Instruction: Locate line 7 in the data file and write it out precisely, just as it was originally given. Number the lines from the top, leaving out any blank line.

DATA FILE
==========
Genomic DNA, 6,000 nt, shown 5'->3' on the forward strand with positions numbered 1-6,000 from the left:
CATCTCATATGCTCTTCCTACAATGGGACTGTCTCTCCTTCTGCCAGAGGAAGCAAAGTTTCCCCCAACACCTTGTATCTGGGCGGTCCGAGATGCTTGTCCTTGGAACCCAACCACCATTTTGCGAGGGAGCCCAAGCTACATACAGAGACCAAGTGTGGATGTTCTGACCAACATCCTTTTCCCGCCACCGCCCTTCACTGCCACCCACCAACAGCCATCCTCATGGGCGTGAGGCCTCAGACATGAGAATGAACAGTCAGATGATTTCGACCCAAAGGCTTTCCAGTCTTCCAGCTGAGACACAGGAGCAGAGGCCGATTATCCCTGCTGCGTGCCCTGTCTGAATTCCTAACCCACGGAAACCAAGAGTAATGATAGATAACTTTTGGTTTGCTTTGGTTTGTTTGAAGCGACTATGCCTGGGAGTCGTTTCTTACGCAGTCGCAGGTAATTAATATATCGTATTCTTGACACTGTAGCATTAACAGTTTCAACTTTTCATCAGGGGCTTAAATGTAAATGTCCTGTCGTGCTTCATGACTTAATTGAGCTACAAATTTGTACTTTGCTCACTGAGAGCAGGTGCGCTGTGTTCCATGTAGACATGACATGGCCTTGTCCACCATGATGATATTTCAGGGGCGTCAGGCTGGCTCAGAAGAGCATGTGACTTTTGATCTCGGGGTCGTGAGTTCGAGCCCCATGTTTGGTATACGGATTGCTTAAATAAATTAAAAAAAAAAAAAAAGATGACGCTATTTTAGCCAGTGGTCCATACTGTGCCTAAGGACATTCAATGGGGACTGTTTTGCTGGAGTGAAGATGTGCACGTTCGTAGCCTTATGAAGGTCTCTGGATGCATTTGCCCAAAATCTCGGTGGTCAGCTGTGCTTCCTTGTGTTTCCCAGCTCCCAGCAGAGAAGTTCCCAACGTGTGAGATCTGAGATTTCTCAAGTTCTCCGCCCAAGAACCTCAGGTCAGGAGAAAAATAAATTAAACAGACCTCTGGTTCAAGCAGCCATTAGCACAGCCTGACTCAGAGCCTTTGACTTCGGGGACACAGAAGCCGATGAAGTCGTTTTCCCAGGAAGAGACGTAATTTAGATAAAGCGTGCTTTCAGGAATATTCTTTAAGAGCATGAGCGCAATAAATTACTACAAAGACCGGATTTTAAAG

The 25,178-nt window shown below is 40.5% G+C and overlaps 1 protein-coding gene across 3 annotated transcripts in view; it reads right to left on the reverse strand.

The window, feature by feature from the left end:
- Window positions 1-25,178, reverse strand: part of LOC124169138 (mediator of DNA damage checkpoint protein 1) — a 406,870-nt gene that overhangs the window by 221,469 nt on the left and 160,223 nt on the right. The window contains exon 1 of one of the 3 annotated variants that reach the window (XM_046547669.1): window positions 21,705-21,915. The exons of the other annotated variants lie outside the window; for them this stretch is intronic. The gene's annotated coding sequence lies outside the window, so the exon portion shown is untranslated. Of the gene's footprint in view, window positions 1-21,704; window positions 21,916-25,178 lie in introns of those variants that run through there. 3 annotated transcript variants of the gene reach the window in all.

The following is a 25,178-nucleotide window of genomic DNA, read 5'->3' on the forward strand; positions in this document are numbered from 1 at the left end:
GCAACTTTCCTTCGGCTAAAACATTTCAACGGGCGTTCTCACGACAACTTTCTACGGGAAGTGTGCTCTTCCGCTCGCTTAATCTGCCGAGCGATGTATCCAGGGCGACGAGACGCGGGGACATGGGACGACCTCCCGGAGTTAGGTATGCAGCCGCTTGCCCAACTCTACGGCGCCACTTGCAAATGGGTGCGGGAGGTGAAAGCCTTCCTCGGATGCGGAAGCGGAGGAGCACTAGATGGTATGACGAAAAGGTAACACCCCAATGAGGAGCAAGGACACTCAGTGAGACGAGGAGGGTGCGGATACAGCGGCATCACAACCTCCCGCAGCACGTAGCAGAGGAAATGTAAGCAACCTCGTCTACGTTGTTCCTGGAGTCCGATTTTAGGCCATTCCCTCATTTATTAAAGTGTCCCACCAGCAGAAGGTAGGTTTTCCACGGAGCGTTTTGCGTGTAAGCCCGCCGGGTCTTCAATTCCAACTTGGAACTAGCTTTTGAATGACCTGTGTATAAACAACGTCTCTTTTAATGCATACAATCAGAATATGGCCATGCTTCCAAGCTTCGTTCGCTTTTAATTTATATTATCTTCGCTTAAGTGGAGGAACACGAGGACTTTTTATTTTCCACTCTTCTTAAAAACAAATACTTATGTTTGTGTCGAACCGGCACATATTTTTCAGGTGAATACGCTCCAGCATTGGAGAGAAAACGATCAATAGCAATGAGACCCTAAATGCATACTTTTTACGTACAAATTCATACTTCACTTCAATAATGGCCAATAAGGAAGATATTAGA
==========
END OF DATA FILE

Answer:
GCAACTTTCCTTCGGCTAAAACATTTCAACGGGCGTTCTCACGACAACTTTCTACGGGAAGTGTGCTCTTCCGCTCGCTTAATCTGCCGAGCGATGTATCCAGGGCGACGAGACGCGGGGACATGGGACGACCTCCCGGAGTTAGGTATGCAGCCGCTTGCCCAACTCTACGGCGCCACTTGCAAATGGGTGCGGGAGGTGAAAGCCTTCCTCGGATGCGGAAGCGGAGGAGCACTAGATGGTATGACGAAAAGGTAACACCCCAATGAGGAGCAAGGACACTCAGTGAGACGAGGAGGGTGCGGATACAGCGGCATCACAACCTCCCGCAGCACGTAGCAGAGGAAATGTAAGCAACCTCGTCTACGTTGTTCCTGGAGTCCGATTTTAGGCCATTCCCTCATTTATTAAAGTGTCCCACCAGCAGAAGGTAGGTTTTCCACGGAGCGTTTTGCGTGTAAGCCCGCCGGGTCTTCAATTCCAACTTGGAACTAGCTTTTGAATGACCTGTGTATAAACAACGTCTCTTTTAATGCATACAATCAGAATATGGCCATGCTTCCAAGCTTCGTTCGCTTTTAATTTATATTATCTTCGCTTAAGTGGAGGAACACGAGGACTTTTTATTTTCCACTCTTCTTAAAAACAAATACTTATGTTTGTGTCGAACCGGCACATATTTTTCAGGTGAATACGCTCCAGCATTGGAGAGAAAACGATCAATAGCAATGAGACCCTAAATGCATACTTTTTACGTACAAATTCATACTTCACTTCAATAATGGCCAATAAGGAAGATATTAGA